Chilly winds, dry air and bright sunlight reflecting off the snow—no matter where you live, there are certain elements brought about by the cold winter months that can cause damage to your eyes. Knowing what things to look out for this winter is vital to protecting yourself from potential eye health hazards. Take preventative measures today to save the quality of your eyesight in the future!
If you’re not already taking care of your vision, now is the time to start. To begin with, it is important to have annual eye checkups and to upgrade prescription glasses in Oshkosh as your vision needs change. Seasonal changes are another thing to consider in relation to overall vision health, such as the shift from autumn to winter. A cold weather change has the reputation of wreaking havoc on a person physically, and the eyes are no exception.
Did you know that your eyes are a pair of delicate organs? In addition to providing you with the gift of sight, your eyes help you to sense light at multiple levels of brightness. During wintertime, ultraviolet (UV) rays from the sun can be just as damaging as they are during the summer months, and their effect is greatly enhanced when you’re around snow. Here are some of the specific hazards you might encounter during the winter:
- UV rays: Those who enjoy snow sports like skiing, snowboarding, snowmobiling and snow hiking, and even individuals living around snow and shoveling it from a driveway, should be aware of eye-damaging UV rays. These UV rays come from the sunlight bouncing off of the glimmering snow, ultimately reflecting into a person’s eyes and causing damage to their sensitive corneas.
- Wind: Another winter hazard is harsh winds that contribute to dry eyes. As they cause both pain and itchiness, cold outdoor winds whipping at your eyes are not only unpleasant, but bring on eye dryness to the point of a burning sensation. Developing red eyes after being outside in the cold is indicative of dry winter eyes, which may lead to poor eye health if your eyes are often exposed to cold dry conditions.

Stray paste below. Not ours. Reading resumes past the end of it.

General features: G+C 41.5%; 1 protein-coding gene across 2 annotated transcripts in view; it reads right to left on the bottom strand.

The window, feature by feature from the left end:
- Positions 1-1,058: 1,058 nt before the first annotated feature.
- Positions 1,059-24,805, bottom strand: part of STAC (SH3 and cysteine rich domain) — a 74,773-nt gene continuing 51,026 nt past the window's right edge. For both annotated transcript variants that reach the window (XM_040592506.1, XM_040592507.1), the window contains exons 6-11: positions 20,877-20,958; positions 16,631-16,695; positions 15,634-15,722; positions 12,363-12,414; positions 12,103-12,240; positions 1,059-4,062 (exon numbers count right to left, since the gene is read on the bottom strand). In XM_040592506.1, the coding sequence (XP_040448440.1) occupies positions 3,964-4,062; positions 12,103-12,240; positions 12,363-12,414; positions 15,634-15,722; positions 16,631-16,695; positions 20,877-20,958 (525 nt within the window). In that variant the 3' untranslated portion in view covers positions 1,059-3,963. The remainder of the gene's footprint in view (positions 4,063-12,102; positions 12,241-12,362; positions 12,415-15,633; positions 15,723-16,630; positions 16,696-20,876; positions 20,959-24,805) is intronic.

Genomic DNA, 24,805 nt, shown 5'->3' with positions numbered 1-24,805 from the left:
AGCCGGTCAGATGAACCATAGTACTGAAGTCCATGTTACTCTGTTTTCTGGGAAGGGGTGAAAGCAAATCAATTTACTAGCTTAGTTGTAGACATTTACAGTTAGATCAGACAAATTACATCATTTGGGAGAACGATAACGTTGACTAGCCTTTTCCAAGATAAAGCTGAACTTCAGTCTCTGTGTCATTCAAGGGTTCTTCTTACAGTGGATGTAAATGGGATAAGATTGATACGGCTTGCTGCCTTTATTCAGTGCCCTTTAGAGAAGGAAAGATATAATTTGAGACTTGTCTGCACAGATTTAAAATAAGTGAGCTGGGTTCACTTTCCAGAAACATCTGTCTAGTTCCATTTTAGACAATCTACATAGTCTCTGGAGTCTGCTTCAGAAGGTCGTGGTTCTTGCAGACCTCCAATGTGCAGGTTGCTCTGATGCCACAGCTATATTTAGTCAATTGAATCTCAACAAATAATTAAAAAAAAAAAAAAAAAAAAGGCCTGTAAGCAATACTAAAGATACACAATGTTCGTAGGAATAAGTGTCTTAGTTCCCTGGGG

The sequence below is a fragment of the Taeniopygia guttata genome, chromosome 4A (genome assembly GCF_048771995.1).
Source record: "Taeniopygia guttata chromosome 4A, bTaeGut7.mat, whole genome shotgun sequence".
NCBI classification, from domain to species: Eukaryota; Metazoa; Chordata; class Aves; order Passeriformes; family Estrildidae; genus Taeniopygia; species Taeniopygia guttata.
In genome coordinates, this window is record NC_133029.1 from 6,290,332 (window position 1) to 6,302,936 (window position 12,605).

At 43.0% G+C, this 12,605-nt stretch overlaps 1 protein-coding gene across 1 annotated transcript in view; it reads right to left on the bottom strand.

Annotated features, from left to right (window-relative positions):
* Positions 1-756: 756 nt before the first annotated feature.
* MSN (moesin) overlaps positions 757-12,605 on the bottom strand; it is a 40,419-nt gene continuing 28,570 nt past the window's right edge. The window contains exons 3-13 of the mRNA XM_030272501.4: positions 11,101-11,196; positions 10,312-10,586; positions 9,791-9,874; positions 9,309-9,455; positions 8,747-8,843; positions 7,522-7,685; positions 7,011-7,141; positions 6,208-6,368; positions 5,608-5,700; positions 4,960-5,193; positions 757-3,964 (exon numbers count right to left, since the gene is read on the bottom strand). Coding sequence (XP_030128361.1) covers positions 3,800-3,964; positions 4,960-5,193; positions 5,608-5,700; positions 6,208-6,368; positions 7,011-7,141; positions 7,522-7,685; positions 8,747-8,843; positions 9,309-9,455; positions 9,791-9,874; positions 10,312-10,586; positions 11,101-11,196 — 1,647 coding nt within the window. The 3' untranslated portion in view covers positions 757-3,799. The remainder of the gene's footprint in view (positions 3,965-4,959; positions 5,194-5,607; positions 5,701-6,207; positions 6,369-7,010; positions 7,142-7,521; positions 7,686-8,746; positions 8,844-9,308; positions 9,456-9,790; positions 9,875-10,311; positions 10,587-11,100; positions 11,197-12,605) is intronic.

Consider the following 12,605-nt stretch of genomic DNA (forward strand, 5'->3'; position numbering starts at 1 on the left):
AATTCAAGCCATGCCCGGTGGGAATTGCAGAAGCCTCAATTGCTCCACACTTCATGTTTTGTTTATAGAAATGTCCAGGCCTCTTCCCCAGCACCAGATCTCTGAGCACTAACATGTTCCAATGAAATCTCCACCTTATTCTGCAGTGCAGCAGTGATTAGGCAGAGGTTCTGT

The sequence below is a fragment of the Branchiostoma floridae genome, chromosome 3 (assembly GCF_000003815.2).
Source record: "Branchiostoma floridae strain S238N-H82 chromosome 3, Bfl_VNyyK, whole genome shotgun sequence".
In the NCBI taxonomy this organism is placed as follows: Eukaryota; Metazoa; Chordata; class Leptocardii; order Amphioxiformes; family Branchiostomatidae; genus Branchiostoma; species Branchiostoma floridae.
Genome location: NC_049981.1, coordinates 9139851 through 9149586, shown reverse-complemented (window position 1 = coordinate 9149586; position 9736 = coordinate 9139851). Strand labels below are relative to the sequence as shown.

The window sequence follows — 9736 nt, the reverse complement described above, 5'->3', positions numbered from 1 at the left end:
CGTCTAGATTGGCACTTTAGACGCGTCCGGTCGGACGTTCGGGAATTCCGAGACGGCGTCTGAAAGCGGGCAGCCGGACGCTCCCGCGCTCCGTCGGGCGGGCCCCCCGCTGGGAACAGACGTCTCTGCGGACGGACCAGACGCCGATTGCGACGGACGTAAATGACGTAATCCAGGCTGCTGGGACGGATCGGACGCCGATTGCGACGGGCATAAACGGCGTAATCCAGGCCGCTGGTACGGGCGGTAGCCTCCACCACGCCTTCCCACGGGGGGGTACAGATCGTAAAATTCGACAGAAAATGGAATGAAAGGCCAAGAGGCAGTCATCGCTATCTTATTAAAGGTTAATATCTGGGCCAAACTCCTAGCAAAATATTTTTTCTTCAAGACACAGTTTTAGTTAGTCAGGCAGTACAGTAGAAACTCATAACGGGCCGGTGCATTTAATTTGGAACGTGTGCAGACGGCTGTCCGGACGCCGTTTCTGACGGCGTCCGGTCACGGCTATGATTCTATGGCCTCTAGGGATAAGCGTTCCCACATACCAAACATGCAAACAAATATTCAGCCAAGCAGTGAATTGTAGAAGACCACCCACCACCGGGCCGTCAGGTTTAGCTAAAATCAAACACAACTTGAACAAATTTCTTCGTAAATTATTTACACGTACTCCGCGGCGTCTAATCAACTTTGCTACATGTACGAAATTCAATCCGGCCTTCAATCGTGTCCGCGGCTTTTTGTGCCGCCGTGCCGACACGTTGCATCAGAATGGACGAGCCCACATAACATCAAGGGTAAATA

- Dry indoor air: Also, though not regarding to the same extent as outdoor winds, drier indoor air can dry your eyes out. What is a cause of dry eyes indoors? Lower indoor humidity levels form when warm indoor air from running heaters is combined with closed doors and windows to keep the cold out. To combat dryness, use eye drops, drink a lot of fluids and make use of a humidifier.
Since reflecting UV rays and dry eyes resulting from cold wind and dry indoor air can cause major damage to your eyesight and vision, it is important to invest in protective glasses and other eyewear that will help mitigate such wintertime damages. Wear ski or snow goggles and sunglasses with UV protection when doing snow or ice activities. If you spend extensive amounts of time outside during the winter, look into transition lenses to block out the bright sunlight and UV rays, as well as polycarbonate lenses, which are made of a lightweight, hard, impact-resistant plastic with UV protection manufactured directly into them.
Avoid the eye health hazards that winter can bring by visiting your local eye doctor for regular checkups, and be sure to ask about protective eyewear and prescription glasses in Oshkosh. For all of your vision health needs, come see the team at Dr. Jill’s Optical Shoppe today.